Calling for a New Water Ethic | Omega

Water rights activist Maude Barlow outlines four principles to reshape our relationship with water.


We need a new water ethic. We need to place water at the center of everything we do: The way we produce food, the way we produce energy, the way way we produce goods, and the way we trade them. I call for this ethic in my book Our Blue Future: Protecting Water For People and the Planet Forever. There are four principles that can guide us in doing this.

  1. Water Is a Human Right. We live in a world where those with resources and power can have all the water they want, creating more and more inequity. This is not just happening in the global south anymore. You get people in Detroit, in Baltimore, being cut off from water because they can’t pay. This is happening in inner cities in Europe, because of the austerity plans. This is now becoming a global issue. We have to find ways of not only taking care of water but also sharing what we have in a more just fashion. 
     
  2. Water Is a Public Trust. This means it can’t be owned; it can’t be bought and sold. It belongs to the people, the ecosystem, and the future. Governments only take care of water on our behalf. Water cannot be put on the open market, traded and bought and sold. It must be maintained in the public realm as a commonly shared resource.
     
  3. Water Has Rights. Nature, and water specifically, has rights beyond its use to us. We have to protect the integrity of watersheds not just for humans but for all the species dependent on it. You can certainly use water, but if you use so much water that you destroy the watershed then that’s a crime against water and a crime against nature.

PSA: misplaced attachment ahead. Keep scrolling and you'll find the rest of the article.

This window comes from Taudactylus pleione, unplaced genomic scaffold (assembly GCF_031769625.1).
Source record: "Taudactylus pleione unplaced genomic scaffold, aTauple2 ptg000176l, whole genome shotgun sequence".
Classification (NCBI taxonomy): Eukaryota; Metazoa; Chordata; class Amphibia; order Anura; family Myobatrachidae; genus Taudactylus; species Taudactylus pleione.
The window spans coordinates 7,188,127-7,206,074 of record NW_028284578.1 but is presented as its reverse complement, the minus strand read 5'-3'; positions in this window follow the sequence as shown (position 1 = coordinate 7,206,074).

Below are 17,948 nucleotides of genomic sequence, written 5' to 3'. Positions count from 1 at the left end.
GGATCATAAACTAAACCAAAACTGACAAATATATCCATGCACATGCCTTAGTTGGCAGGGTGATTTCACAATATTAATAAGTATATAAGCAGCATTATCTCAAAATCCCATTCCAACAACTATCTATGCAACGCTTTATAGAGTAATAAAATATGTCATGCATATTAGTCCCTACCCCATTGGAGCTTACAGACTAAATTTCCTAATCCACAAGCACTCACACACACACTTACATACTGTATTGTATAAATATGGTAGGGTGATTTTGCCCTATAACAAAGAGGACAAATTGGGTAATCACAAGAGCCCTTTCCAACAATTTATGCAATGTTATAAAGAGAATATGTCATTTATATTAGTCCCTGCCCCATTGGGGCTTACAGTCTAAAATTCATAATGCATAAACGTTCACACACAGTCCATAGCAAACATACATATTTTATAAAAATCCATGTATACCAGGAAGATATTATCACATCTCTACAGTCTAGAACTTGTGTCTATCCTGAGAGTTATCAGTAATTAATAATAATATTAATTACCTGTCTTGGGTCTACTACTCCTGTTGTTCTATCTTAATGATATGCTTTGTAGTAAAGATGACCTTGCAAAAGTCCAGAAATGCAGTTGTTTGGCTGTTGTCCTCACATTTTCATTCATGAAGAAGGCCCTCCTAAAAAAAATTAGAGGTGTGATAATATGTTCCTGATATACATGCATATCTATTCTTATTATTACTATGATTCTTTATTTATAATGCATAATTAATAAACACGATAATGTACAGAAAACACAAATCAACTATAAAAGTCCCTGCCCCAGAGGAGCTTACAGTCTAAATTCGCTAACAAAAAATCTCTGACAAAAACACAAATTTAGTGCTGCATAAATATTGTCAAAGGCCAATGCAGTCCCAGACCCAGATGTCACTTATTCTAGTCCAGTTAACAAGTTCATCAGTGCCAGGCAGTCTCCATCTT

4. Water Can Teach Us to Live Together. In a world running out of water and other resources, we’re going to potentially come into conflict with one another. Is it possible that instead of more violence and conflict, we could see water as a source to bring peace? How could we negotiate on a watershed or on a river? How would you build watershed protection treaties and water boundary sharing treaties based on the good of the whole not just what each country can get from it. It’s a totally different way of coming at agreement. In doing this we can learn to live together in a new, more harmonious and sustainable manner.

© 2015 Omega Institute for Holistic Studies

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